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Pentester Spotlight: Nikhil Srivastava

Cobalt
Oct 29, 2020

Nikhil Srivastava has been a top-performing pentester on the Cobalt platform for the past five years. He is an active member within the security community as both a pentester and award-winning bug bounty hunter.

Additionally, Nikhil is the founder of Security BSides Ahmedabad, an international security conference. When he isn’t hacking Nikhil enjoys traveling and exploring untouched nature. His words to live by are “never give up,” and it is an attitude he applies to his security career and life as a whole.

We had a chance to hear from Nikhil to learn more about his pentester origin story and what he enjoys most about being a part of the Cobalt Core.

Pentester Origin Story: How did you get into security?

NS: To me, hacking can be summarized as anything acting outside the realm of normal. It is thinking outside the box, making things act in unintended ways, bypassing norms, and doing things in ways not previously thought of. Growing up, I had always been a curious kid who was notorious for acting outside the normal way of doing things.

I did not get my hands on a computer until university when I was studying Information Technology. In general, I choose my area of study because I was curious about computers and how technology works. This is when I was introduced to the fun technical side of hacking. During my bachelor’s, while interning at an infosec company, I was introduced to Aditya Modha. He became my mentor for getting started in pentesting; he guided me in choosing a focus, taught me about critical vulnerabilities like SQLi and RCE, and helped grow my interest in breaking software. This was over a decade ago, back when online resources were not as readily available. Much of my learning was self-taught. I started by reading several books like The Web Application Hacker’s Handbook, The Tangled Web, and Web Application Obfuscation. Later on, I came across Burp Suite and read more details on how to use it. I’m also quite active on Twitter, so I started and still do follow infosec pros like Mario Heiderich, Masato Kinugawa, kkotowicz, etc.

What motivates you when it comes to pentesting?

NS: Money is a big motivation for me. However, pentesting has also opened me up to a whole new world of like-minded security individuals, allowed me the ability to travel the world, and has given me meaningful recognition for my speciality, which contributes to my motivation for giving my all.

As mentioned previously, my motto in life is never to give up, and remains my driving force while pentesting. When given a tough application, I enjoy the challenge and won’t rest until I can achieve my intended outcome.

What does a good pentest engagement look like?

NS: When starting a pentest, kickoff calls with the customer are crucial for gaining a better understanding of the product. This helps pentesters get to know the critical areas of applications and develop an understanding of business logic. All product information related to the application as well as any additional information should be shared with the pentester(s). Details of all previously found vulnerabilities in their application can also be extremely beneficial.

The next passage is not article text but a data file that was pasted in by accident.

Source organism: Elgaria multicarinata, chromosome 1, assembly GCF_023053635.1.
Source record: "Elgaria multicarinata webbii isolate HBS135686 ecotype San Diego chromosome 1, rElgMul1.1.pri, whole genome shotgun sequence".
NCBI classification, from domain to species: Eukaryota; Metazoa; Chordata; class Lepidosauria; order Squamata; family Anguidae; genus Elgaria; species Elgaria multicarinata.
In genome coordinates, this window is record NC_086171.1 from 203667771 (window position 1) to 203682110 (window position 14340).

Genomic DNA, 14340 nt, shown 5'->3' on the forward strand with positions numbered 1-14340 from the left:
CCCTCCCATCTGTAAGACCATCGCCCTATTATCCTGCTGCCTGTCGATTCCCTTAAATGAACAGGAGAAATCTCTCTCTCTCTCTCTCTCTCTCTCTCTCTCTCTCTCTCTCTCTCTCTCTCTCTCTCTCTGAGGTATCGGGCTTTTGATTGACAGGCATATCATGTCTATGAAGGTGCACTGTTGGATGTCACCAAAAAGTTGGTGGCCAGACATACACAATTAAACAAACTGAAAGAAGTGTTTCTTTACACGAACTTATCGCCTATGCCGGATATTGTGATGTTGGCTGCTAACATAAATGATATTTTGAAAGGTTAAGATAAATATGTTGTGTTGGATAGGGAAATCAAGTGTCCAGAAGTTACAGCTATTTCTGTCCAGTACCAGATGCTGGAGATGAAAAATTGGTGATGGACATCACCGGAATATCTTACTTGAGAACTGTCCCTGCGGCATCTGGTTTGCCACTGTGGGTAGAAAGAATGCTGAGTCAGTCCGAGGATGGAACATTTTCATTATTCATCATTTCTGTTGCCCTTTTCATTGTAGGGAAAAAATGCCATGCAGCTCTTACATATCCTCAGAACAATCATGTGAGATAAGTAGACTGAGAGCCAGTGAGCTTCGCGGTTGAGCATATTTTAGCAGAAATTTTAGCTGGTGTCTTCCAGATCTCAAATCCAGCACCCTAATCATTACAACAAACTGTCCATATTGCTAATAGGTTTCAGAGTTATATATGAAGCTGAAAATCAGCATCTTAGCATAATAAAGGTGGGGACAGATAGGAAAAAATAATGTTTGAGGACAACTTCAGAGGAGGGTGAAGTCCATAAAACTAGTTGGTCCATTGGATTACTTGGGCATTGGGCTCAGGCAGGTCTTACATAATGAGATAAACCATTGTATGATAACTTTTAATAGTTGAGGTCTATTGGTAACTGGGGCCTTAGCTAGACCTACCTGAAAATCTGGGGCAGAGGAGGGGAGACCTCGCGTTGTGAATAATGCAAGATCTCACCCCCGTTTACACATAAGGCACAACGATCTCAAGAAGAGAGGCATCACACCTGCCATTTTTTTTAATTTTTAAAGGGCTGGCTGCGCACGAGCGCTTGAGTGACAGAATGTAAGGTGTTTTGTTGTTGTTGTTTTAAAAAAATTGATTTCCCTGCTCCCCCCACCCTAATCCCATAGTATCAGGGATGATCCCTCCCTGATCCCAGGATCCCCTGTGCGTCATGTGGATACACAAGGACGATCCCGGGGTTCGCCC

In the past, I have found sharing or getting temporary access to a customer’s GitHub to be extremely useful during an engagement. It is useful to know what bugs have been found on the application previously, what they are still working on, and what bugs are pending. Knowing these details saves valuable time and also gives us a better idea about what areas and types of vulnerabilities to focus on.

In my experience on the Cobalt platform, the most successful engagements happen when both the customer and the pentesters are actively communicating during the engagement. This makes addressing any questions fast and easy which helps pentesters be as efficient as possible with their time. This helps eliminate response time delays which can occur when there is no direct way of communication.

What are the top 3 traits that a pentester should possess to be successful on Cobalt?

NS:

  1. Technically Sound: Being skillful in your area of technical expertise and having learning abilities for new technologies. Application security is a dynamic field. One needs to keep themselves updated about the latest vulnerabilities, tool suites, and techniques. Continuous learning is key when testing products against the latest attack vectors.

  2. Excellent Reporting Skills: The report is the final exhibit of your findings. It should be detailed oriented but concise. This skill goes a long way in helping the customer understand the impact of an issue, giving guidance in replication, aiding in actually fixing issues, and differentiating from any false negatives.

  3. Good Communication Skills: A pentester should be able to ask all the important questions during the kick off call and also communicate any assistance that he/she may require during the pentest. One should be able to address and articulate any questions that the customer may have regarding the test approach or the findings. Good communication also helps when it comes to working with other pentesters and can aid in finding interesting and impactful results.